Consider the undirected graph defined as follows. The vertex set is $\{0,1,2,3,4,6,7,8,9\}.$ The edges set $E$ is $$ E=\{\{0,2\},\{2,4\},\{4,6\},\{6,8\},\{8,0\},\{1,3\},\{3,5\},\{5,7\},\{7,9\},\{9,1\}\}. $$ Do the following:

$\text{(a)}\,\,$Draw this graph.

$\text{(b)}\,\,$Write down the degrees of vertices $4$ and $3$.

$\text{(c)}\,\,$ How many components does this graph have?

$\text{(d)}\,\,$Write down all the components of the graph.

$\text{(e)}\,\,$Does the graph have an Euler circuit?

Here is my answer for $\text{(a)}$:

enter image description here

For $\text{(b)}$ I got $2$ and $2$.

For $\text{(e)}$ I got no because you can't visit all edges exactly once while starting and stopping on the same vertex.

But I am confused with $\text{(c)}$ and $\text{(d)}$. I googled that a component of a graph is a subgraph that is connected and is not contained in any other connected subgraph which has more edges or vertices than it. The definition of connected said every pair of vertices must be joined. I don't see that in the above graph. Any help would be appreciated.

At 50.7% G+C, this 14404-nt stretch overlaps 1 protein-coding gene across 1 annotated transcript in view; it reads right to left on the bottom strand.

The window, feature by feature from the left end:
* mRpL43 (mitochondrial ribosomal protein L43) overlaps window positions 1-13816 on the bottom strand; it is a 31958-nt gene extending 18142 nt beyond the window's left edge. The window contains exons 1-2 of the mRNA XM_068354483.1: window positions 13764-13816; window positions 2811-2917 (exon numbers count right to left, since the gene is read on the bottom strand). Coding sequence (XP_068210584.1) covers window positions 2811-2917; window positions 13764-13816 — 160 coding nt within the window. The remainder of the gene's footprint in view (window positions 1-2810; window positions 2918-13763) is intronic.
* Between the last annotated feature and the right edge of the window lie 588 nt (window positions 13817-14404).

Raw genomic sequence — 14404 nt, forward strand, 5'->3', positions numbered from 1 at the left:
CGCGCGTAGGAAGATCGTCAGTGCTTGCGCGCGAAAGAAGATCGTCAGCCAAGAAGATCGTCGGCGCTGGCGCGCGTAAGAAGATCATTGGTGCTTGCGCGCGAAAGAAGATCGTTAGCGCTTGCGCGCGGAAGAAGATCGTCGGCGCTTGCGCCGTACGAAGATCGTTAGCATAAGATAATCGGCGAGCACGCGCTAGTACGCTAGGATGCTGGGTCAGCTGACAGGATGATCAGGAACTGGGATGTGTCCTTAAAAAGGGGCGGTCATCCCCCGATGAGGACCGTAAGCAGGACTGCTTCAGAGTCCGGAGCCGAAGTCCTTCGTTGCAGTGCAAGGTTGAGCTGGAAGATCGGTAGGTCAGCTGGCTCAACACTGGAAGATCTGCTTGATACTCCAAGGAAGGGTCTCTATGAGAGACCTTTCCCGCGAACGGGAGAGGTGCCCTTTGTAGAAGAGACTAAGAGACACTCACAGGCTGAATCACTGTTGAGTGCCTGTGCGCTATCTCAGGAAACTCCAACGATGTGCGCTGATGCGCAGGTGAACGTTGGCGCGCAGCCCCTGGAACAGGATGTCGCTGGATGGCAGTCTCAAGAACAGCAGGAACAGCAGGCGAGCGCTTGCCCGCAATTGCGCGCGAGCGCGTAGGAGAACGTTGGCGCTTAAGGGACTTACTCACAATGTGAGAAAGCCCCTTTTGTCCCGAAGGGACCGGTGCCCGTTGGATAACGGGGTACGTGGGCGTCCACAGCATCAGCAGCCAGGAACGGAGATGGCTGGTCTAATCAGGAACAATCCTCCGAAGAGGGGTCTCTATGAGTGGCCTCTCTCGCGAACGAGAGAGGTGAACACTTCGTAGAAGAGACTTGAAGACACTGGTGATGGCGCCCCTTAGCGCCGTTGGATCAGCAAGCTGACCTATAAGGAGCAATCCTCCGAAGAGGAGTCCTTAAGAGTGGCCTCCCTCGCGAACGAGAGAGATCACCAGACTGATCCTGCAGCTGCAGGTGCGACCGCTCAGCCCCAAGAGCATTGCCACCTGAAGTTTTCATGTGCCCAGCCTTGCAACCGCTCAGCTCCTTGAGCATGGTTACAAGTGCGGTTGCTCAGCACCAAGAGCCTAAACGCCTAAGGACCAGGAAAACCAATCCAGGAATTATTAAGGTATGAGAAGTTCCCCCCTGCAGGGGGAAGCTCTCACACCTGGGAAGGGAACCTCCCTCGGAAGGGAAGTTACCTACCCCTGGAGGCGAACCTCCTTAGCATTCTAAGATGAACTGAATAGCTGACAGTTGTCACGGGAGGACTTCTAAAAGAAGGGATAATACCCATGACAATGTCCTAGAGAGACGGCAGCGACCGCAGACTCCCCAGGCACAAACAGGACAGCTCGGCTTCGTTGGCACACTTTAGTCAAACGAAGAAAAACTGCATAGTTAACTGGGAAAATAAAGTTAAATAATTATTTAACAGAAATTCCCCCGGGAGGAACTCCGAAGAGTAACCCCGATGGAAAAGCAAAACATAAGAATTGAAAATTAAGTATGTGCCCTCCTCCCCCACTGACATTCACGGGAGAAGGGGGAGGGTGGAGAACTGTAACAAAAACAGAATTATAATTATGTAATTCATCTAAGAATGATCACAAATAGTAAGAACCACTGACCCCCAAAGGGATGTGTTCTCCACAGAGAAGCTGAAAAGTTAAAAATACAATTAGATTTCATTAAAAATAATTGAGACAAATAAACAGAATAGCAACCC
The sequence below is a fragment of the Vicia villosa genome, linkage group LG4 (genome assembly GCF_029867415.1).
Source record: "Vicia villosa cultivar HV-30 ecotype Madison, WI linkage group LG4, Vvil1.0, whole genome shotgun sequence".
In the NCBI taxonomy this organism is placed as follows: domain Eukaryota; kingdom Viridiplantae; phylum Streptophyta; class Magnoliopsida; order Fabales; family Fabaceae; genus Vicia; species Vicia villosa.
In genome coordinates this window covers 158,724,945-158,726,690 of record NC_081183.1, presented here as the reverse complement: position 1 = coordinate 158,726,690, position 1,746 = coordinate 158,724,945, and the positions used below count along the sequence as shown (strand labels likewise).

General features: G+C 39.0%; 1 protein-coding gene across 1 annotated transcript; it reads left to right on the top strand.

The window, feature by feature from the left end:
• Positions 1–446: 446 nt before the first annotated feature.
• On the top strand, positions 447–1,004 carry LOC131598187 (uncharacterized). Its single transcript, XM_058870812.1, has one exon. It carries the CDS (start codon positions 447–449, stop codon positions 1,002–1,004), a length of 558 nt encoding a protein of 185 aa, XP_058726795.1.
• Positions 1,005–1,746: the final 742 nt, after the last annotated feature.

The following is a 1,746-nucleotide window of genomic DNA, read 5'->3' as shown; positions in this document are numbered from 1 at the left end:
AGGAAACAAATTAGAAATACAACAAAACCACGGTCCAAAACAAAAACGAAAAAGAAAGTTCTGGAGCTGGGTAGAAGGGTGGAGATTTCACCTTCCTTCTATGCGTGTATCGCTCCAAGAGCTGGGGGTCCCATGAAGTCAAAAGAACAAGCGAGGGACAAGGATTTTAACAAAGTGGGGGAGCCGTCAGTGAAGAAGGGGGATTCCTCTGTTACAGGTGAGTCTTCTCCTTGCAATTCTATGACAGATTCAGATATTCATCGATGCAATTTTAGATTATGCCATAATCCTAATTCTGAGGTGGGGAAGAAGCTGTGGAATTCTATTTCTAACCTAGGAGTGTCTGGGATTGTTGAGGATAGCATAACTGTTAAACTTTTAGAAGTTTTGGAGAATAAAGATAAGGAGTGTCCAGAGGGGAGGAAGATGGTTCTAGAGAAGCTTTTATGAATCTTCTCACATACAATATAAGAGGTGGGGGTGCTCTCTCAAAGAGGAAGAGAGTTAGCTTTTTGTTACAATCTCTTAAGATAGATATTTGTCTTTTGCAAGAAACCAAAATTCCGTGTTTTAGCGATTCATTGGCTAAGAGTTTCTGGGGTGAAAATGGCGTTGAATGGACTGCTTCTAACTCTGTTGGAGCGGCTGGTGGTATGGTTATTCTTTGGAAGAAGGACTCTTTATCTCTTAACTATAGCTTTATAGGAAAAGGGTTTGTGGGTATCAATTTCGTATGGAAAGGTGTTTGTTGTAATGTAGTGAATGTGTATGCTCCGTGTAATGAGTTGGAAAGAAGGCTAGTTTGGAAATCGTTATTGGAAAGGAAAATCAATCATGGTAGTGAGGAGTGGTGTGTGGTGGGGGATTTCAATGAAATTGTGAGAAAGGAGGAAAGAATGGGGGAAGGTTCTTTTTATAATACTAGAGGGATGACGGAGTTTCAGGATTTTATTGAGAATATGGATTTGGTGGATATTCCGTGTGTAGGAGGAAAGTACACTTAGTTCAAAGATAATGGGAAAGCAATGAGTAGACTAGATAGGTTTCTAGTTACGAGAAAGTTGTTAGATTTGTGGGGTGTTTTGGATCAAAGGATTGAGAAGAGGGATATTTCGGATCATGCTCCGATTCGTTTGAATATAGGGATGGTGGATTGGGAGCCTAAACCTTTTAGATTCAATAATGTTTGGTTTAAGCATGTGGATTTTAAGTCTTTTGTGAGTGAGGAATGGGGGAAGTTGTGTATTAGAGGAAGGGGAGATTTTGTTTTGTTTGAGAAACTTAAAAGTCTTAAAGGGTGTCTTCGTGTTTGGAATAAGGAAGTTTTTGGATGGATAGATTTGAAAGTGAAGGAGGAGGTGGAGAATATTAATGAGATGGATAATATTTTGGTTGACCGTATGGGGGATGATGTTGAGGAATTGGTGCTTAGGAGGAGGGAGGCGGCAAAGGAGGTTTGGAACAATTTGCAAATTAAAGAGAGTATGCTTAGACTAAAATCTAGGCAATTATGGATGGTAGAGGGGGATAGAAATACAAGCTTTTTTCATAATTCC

Vertices are "joined" if there is a path between them. In our image there are two rings (0,2,4,6,8) and (1,3,5,7,9) which are connected.

Does the graph have an euler circuit? You can't get from an odd number to an even number, so no.

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  • $\begingroup$ So the subgraphs (0, 2, 4, 8) and (1, 3, 5, 7) are both considered "connected"? $\endgroup$ – Ogen Nov 6 '13 at 4:09
  • $\begingroup$ @Clay: Omnitic accidentally omitted one vertex from the first component: the components are $\{0,2,4,6,8\}$ (with associated edges) and $\{1,3,5,7,9\}$ (with associated edges). You can redraw the graph as two disjoint pentagons. $\endgroup$ – Brian M. Scott Nov 6 '13 at 11:09
  • $\begingroup$ dang, my bad. You always seem to be there to catch my mistakes. Thanks a bunch @BrianM.Scott $\endgroup$ – Jorge Fernández-Hidalgo Nov 7 '13 at 2:25
  • $\begingroup$ You’re welcome (and +1). $\endgroup$ – Brian M. Scott Nov 7 '13 at 9:35

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